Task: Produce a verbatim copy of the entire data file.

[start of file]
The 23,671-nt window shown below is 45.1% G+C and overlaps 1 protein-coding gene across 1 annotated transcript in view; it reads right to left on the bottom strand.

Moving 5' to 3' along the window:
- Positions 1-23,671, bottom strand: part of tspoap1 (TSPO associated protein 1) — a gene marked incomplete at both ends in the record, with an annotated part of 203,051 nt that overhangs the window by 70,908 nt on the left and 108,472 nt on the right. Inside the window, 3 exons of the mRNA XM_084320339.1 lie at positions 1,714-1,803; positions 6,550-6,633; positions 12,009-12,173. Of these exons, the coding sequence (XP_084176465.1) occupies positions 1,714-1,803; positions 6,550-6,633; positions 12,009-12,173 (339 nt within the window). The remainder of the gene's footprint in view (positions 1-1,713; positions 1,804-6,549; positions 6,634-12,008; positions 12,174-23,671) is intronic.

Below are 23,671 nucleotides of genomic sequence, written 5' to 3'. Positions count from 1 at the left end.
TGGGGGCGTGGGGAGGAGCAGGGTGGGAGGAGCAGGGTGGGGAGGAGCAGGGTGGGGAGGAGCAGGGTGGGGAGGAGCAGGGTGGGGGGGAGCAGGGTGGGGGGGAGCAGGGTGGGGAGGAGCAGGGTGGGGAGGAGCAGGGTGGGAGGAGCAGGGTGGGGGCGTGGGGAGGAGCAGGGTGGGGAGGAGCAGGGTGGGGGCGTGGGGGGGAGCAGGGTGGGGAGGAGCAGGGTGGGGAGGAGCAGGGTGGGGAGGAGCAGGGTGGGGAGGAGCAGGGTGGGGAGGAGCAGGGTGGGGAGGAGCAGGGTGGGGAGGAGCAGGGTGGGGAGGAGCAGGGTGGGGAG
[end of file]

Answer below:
The 23,671-nt window shown below is 45.1% G+C and overlaps 1 protein-coding gene across 1 annotated transcript in view; it reads right to left on the bottom strand.

Moving 5' to 3' along the window:
- Positions 1-23,671, bottom strand: part of tspoap1 (TSPO associated protein 1) — a gene marked incomplete at both ends in the record, with an annotated part of 203,051 nt that overhangs the window by 70,908 nt on the left and 108,472 nt on the right. Inside the window, 3 exons of the mRNA XM_084320339.1 lie at positions 1,714-1,803; positions 6,550-6,633; positions 12,009-12,173. Of these exons, the coding sequence (XP_084176465.1) occupies positions 1,714-1,803; positions 6,550-6,633; positions 12,009-12,173 (339 nt within the window). The remainder of the gene's footprint in view (positions 1-1,713; positions 1,804-6,549; positions 6,634-12,008; positions 12,174-23,671) is intronic.

Below are 23,671 nucleotides of genomic sequence, written 5' to 3'. Positions count from 1 at the left end.
TGGGGGCGTGGGGAGGAGCAGGGTGGGAGGAGCAGGGTGGGGAGGAGCAGGGTGGGGAGGAGCAGGGTGGGGAGGAGCAGGGTGGGGGGGAGCAGGGTGGGGGGGAGCAGGGTGGGGAGGAGCAGGGTGGGGAGGAGCAGGGTGGGAGGAGCAGGGTGGGGGCGTGGGGAGGAGCAGGGTGGGGAGGAGCAGGGTGGGGGCGTGGGGGGGAGCAGGGTGGGGAGGAGCAGGGTGGGGAGGAGCAGGGTGGGGAGGAGCAGGGTGGGGAGGAGCAGGGTGGGGAGGAGCAGGGTGGGGAGGAGCAGGGTGGGGAGGAGCAGGGTGGGGAGGAGCAGGGTGGGGAG